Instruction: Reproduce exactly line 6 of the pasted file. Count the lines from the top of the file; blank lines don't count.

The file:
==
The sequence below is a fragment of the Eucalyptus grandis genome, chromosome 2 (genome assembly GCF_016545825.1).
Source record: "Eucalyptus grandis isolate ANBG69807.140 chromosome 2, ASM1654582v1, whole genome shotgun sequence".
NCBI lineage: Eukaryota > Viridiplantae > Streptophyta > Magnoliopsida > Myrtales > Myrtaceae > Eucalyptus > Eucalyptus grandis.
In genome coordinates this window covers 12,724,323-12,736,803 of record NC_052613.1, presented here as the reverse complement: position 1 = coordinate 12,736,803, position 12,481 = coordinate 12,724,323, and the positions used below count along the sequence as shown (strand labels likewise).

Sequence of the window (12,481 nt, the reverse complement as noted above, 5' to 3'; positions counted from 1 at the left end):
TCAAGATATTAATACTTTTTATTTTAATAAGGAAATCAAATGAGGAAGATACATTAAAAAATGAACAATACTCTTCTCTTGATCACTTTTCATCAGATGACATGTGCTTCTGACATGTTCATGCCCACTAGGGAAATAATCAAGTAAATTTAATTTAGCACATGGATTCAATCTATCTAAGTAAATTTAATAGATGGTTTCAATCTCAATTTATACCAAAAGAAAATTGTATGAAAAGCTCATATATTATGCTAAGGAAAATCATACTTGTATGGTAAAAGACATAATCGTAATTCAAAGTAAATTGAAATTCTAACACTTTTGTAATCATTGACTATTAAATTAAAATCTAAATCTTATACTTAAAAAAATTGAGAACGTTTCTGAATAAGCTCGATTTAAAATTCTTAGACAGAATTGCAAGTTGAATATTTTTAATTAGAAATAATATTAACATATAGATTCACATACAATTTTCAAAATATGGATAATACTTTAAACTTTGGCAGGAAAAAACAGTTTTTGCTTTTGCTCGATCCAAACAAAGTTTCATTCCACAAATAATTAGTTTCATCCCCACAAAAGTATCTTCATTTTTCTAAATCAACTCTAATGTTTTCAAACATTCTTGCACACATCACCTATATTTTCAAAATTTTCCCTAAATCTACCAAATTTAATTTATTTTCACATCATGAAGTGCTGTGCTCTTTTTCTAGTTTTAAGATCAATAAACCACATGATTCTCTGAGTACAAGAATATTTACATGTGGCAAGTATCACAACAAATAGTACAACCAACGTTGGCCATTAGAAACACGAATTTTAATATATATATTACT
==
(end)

TCAAGATATTAATACTTTTTATTTTAATAAGGAAATCAAATGAGGAAGATACATTAAAAAATGAACAATACTCTTCTCTTGATCACTTTTCATCAGATGACATGTGCTTCTGACATGTTCATGCCCACTAGGGAAATAATCAAGTAAATTTAATTTAGCACATGGATTCAATCTATCTAAGTAAATTTAATAGATGGTTTCAATCTCAATTTATACCAAAAGAAAATTGTATGAAAAGCTCATATATTATGCTAAGGAAAATCATACTTGTATGGTAAAAGACATAATCGTAATTCAAAGTAAATTGAAATTCTAACACTTTTGTAATCATTGACTATTAAATTAAAATCTAAATCTTATACTTAAAAAAATTGAGAACGTTTCTGAATAAGCTCGATTTAAAATTCTTAGACAGAATTGCAAGTTGAATATTTTTAATTAGAAATAATATTAACATATAGATTCACATACAATTTTCAAAATATGGATAATACTTTAAACTTTGGCAGGAAAAAACAGTTTTTGCTTTTGCTCGATCCAAACAAAGTTTCATTCCACAAATAATTAGTTTCATCCCCACAAAAGTATCTTCATTTTTCTAAATCAACTCTAATGTTTTCAAACATTCTTGCACACATCACCTATATTTTCAAAATTTTCCCTAAATCTACCAAATTTAATTTATTTTCACATCATGAAGTGCTGTGCTCTTTTTCTAGTTTTAAGATCAATAAACCACATGATTCTCTGAGTACAAGAATATTTACATGTGGCAAGTATCACAACAAATAGTACAACCAACGTTGGCCATTAGAAACACGAATTTTAATATATATATTACT